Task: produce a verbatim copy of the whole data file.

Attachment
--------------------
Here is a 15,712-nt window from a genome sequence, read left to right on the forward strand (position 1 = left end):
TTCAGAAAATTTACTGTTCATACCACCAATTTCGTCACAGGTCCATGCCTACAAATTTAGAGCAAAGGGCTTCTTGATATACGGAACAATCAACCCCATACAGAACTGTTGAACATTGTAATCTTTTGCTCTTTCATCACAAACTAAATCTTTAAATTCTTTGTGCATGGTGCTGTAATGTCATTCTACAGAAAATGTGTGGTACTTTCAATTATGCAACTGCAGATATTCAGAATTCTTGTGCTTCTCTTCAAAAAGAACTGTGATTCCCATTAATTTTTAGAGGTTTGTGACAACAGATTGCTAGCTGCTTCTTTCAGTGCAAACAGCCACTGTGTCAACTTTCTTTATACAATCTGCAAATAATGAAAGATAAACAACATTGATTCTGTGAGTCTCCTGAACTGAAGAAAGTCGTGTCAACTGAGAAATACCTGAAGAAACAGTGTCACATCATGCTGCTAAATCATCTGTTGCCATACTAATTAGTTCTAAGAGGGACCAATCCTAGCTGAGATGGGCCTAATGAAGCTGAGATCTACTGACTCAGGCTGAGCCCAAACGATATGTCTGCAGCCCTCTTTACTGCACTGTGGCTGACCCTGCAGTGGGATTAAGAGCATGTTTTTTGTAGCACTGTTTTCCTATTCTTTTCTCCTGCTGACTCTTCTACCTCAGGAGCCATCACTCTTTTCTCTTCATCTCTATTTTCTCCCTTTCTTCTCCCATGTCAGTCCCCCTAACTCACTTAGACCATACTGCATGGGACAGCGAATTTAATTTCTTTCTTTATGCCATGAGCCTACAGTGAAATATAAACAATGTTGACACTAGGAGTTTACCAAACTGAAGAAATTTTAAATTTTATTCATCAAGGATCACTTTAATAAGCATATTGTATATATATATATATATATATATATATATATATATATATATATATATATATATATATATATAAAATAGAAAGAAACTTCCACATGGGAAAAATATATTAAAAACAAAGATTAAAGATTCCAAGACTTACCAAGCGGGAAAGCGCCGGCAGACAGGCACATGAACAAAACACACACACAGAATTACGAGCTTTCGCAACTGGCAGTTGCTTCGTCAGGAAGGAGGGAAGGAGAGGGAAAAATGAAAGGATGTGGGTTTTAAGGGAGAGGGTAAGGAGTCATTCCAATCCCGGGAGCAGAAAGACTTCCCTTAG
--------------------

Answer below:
Here is a 15,712-nt window from a genome sequence, read left to right on the forward strand (position 1 = left end):
TTCAGAAAATTTACTGTTCATACCACCAATTTCGTCACAGGTCCATGCCTACAAATTTAGAGCAAAGGGCTTCTTGATATACGGAACAATCAACCCCATACAGAACTGTTGAACATTGTAATCTTTTGCTCTTTCATCACAAACTAAATCTTTAAATTCTTTGTGCATGGTGCTGTAATGTCATTCTACAGAAAATGTGTGGTACTTTCAATTATGCAACTGCAGATATTCAGAATTCTTGTGCTTCTCTTCAAAAAGAACTGTGATTCCCATTAATTTTTAGAGGTTTGTGACAACAGATTGCTAGCTGCTTCTTTCAGTGCAAACAGCCACTGTGTCAACTTTCTTTATACAATCTGCAAATAATGAAAGATAAACAACATTGATTCTGTGAGTCTCCTGAACTGAAGAAAGTCGTGTCAACTGAGAAATACCTGAAGAAACAGTGTCACATCATGCTGCTAAATCATCTGTTGCCATACTAATTAGTTCTAAGAGGGACCAATCCTAGCTGAGATGGGCCTAATGAAGCTGAGATCTACTGACTCAGGCTGAGCCCAAACGATATGTCTGCAGCCCTCTTTACTGCACTGTGGCTGACCCTGCAGTGGGATTAAGAGCATGTTTTTTGTAGCACTGTTTTCCTATTCTTTTCTCCTGCTGACTCTTCTACCTCAGGAGCCATCACTCTTTTCTCTTCATCTCTATTTTCTCCCTTTCTTCTCCCATGTCAGTCCCCCTAACTCACTTAGACCATACTGCATGGGACAGCGAATTTAATTTCTTTCTTTATGCCATGAGCCTACAGTGAAATATAAACAATGTTGACACTAGGAGTTTACCAAACTGAAGAAATTTTAAATTTTATTCATCAAGGATCACTTTAATAAGCATATTGTATATATATATATATATATATATATATATATATATATATATATATATATATATATATATATAAAATAGAAAGAAACTTCCACATGGGAAAAATATATTAAAAACAAAGATTAAAGATTCCAAGACTTACCAAGCGGGAAAGCGCCGGCAGACAGGCACATGAACAAAACACACACACAGAATTACGAGCTTTCGCAACTGGCAGTTGCTTCGTCAGGAAGGAGGGAAGGAGAGGGAAAAATGAAAGGATGTGGGTTTTAAGGGAGAGGGTAAGGAGTCATTCCAATCCCGGGAGCAGAAAGACTTCCCTTAG